Taylor Shellfish Farms of Shelton, Washington, sponsor of the Competition, invited West Coast wineries to submit their best “oysters wines”, typically dry, crisp, clean-finishing white wines. The competition is organized and produced by its founder Jon Rowley. Each wine is blind-tasted with at least one Kumamoto oyster. The judge chews the oyster well, sips the wine and rates the “bliss factor”, the wine’s affinity with the oyster. In a weeklong Preliminary Judging in Anthony’s HomePort at Shilshole Bay in Seattle, five veteran Preliminary Judges consumed over 1200 “Kumos” in narrowing the contenders to 20 finalists. Scores from the 41 judges in the three-city final judging panels were combined to determine the 2009 “Oyster Award” winners. Taylor Shellfish Farms is pleased to announce and congratulate the 2009 “Oyster Award” recipients (listed alphabetically):


Airfield Estates 08 Thunderbolt Sauvignon Blanc (WA)

Anne Amie Vineyards Cuvee A Amrita 07 White Wine (OR) 

Cedergreen Cellars 07 Sauvignon Blanc (WA)

**Chateau Ste, Michelle 08 Pinot Gris (WA)

*Covey Run 07 Pinot Grigio (WA)

Hogue Cellars 08 Pinot Grigio (WA)

**Kenwood 07 Reserve Sauvignon Blanc (CA)

**Robledo Family Winery “Seven Brothers” 07 Sauvignon Blanc (CA)

Rutherford  Ranch 07 Sauvignon Blanc (CA)

*Sweet Cheeks Winery 08 Pinot Gris (OR)


*Prior “Oyster Award” winner.

**Multiple prior “Oyster Awards”.


With oysters on the half shell enjoying increasing nationwide popularity, Oyster Award winners receive immediate and substantial sales benefits. “The search for wines to go with oysters adds to the excitement of and culture of oysters”, says Taylor President, Bill Taylor. “It’s good for the Oyster, it’s good for the growers; it’s good for the wineries: it’s good for the restaurants that sell oysters and it’s good for oyster-loving consumers.”


Some of the judges claim they have the best job in all of food and wine: Amy Albert, Associate Senior Editor of Bon Appetit and avid surfer says, “Anticipating this judging is like having Rolling Stones concert tickets or catching a great wave.” “I wait all year for this”, says long-time Los Angeles judge, LA Weekly restaurant critic and 2007 Pulitzer winner, Jonathan Gold. “This is my favorite wine competition!” says Dr. Robert Small, who produces the Los Angeles International Wine & Spirits Competition.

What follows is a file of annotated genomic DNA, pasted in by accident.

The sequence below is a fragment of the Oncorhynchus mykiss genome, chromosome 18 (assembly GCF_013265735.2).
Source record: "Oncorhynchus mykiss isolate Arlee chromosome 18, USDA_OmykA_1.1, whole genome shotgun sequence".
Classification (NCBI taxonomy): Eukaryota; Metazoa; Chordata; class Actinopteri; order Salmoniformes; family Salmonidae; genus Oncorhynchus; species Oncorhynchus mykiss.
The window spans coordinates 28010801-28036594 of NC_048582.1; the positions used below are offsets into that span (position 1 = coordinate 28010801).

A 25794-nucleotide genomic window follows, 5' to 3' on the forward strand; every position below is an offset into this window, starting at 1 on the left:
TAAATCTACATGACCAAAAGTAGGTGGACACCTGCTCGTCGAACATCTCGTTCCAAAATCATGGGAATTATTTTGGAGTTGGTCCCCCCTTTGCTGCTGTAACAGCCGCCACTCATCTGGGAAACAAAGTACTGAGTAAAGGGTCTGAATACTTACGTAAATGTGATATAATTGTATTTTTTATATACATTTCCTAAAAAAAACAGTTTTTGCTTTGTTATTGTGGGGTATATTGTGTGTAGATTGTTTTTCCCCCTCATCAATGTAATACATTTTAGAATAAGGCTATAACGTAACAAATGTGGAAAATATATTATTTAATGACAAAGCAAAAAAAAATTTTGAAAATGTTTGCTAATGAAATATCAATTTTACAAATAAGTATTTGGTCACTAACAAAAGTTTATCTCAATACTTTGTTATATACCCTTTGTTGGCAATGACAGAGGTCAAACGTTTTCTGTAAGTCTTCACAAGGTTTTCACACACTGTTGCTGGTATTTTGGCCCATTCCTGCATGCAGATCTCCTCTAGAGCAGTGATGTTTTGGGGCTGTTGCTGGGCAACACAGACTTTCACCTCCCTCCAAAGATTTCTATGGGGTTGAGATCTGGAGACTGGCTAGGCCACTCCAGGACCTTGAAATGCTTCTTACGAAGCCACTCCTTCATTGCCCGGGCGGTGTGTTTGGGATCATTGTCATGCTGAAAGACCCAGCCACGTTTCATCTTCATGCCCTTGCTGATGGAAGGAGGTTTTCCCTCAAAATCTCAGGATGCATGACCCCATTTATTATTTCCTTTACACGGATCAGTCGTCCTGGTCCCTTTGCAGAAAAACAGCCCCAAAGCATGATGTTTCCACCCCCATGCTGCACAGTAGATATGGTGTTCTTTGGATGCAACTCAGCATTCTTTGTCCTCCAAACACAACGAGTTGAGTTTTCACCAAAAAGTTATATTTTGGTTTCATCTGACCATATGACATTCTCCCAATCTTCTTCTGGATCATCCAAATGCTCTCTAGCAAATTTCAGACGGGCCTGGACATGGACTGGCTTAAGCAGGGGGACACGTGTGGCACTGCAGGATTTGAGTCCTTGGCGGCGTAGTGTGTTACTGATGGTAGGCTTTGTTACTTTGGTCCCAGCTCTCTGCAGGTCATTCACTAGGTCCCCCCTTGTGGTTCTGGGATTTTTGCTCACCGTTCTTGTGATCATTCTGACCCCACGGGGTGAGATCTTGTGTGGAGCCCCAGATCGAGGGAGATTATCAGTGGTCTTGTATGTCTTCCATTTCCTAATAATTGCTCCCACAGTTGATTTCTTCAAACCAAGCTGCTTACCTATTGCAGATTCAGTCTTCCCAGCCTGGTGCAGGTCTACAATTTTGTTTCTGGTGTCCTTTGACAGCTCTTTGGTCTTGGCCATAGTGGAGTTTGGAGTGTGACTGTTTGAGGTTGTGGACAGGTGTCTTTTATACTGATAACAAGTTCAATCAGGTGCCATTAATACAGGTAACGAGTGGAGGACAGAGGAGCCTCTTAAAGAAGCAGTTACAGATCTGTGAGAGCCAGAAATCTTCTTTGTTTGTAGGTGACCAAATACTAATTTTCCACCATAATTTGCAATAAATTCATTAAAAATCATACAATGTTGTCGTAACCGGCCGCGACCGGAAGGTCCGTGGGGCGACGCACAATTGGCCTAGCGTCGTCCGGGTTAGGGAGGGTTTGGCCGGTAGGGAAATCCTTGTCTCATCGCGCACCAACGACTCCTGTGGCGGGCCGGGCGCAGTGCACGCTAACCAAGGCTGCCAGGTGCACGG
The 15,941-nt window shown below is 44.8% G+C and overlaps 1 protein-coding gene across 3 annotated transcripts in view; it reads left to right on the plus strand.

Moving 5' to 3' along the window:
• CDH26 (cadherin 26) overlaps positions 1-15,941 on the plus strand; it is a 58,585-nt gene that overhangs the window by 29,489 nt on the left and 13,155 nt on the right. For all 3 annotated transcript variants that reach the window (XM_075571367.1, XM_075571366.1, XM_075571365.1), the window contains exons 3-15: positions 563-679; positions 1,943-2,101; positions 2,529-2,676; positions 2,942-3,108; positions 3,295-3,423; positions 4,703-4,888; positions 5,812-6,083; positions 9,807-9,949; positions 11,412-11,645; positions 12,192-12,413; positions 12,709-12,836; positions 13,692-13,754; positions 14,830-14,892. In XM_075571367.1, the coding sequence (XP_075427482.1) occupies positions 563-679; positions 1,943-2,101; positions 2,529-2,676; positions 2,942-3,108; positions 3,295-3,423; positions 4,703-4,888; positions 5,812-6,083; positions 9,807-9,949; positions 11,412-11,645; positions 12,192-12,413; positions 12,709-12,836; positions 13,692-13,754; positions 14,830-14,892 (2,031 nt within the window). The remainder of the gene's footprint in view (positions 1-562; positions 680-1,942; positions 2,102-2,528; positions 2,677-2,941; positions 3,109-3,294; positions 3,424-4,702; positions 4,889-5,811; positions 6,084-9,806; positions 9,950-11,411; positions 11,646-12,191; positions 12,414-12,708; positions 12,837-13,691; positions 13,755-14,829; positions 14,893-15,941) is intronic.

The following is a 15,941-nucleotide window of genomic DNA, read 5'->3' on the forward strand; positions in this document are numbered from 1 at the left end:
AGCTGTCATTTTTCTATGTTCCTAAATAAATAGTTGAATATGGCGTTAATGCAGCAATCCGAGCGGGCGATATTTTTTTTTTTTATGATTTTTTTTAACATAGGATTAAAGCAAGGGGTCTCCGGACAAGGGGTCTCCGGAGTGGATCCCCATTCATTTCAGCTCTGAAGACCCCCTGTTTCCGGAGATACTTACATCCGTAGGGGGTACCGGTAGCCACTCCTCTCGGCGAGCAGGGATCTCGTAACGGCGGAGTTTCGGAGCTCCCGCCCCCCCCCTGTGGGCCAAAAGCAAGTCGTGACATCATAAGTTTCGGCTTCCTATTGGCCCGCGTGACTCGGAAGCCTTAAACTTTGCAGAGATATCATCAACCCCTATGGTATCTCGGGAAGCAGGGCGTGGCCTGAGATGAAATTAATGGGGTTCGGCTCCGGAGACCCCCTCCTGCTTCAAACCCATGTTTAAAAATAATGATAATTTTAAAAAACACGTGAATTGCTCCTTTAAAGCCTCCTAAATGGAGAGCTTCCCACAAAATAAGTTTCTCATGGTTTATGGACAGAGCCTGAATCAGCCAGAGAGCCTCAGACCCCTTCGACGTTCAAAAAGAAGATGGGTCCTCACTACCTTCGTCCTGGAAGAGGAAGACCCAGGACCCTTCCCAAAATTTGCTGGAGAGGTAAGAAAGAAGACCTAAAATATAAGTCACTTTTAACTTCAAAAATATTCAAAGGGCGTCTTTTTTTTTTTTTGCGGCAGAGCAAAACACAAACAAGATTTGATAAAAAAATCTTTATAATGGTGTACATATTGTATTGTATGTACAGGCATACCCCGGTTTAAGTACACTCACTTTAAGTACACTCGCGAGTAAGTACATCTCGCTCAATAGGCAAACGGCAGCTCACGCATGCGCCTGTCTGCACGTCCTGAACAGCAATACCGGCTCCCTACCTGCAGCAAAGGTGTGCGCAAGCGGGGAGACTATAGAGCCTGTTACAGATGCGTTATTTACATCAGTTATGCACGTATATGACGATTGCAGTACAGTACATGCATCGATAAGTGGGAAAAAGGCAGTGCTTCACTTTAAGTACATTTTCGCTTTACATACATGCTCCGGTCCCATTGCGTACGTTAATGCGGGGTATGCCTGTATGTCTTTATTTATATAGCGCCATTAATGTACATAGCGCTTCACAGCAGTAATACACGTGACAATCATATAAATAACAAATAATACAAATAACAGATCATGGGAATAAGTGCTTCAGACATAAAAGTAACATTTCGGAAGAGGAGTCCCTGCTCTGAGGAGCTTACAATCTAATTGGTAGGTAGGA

Taylor Shellfish Farms, based in Shelton, WA is a fifth generation, family-owned company producing manila clams, Mediterranean mussels, geoduck and, oysters and shellfish seed for national and international markets. For information on Taylor Shellfish Farms go to For further information on the Pacific Coast Oyster Wine Competition go to


Posted by Kathy on April 27th, 2009  |  Comments Off on Best Oyster Wines! |  Posted in Dishing with Kathy Casey Blog, Recent Posts

Tales of the Cocktail Announces Creole Julep as Official Cocktail of the Event

Tales of the Cocktail, the annual culinary and cocktail festival hosted in New Orleans, LA, announces the winning bartender and recipe of their annual Cocktail Competition to determine the “official cocktail” of the event. Maksym Pazuniak, a mixologist at Rambla and Cure won over the judges with his balanced and well layered julep featuring Cruzan Single Barrel Estate Rum, Rhum Clement Creole Shrubb, Captain Morgan 100 Proof, Peach Fee Brothers Bitters, Angosutura Bitters, fresh mint and Demerara sugar. Maksym’s cocktail will be served throughout Tales of the Cocktail, July 8-12 and will be featured in the summer issue of Culinary Concierge Magazine and on
Creole Julep
Created by Maksym Pazuniak, Cure/Rambla

2 1/4 oz. Cruzan Single Barrel Estate Rum
1/2 oz. Clement Creole Shrubb
1/4 oz. Captain Morgan 100
2 dashes Fee Bros. Peach bitters
2 dashes angostura bitters
8-10 mint leaves
1 Demerara Sugar Cube

Muddle sugar, Creole Shrubb and bitters until sugar is dissolved in a 10 oz. tall glass. Add mint and press to express oils. Add cracked ice. Add Cruzan and Captain Morgan 100 and stir until frost appears on outside of glass. Garnish with mint sprig.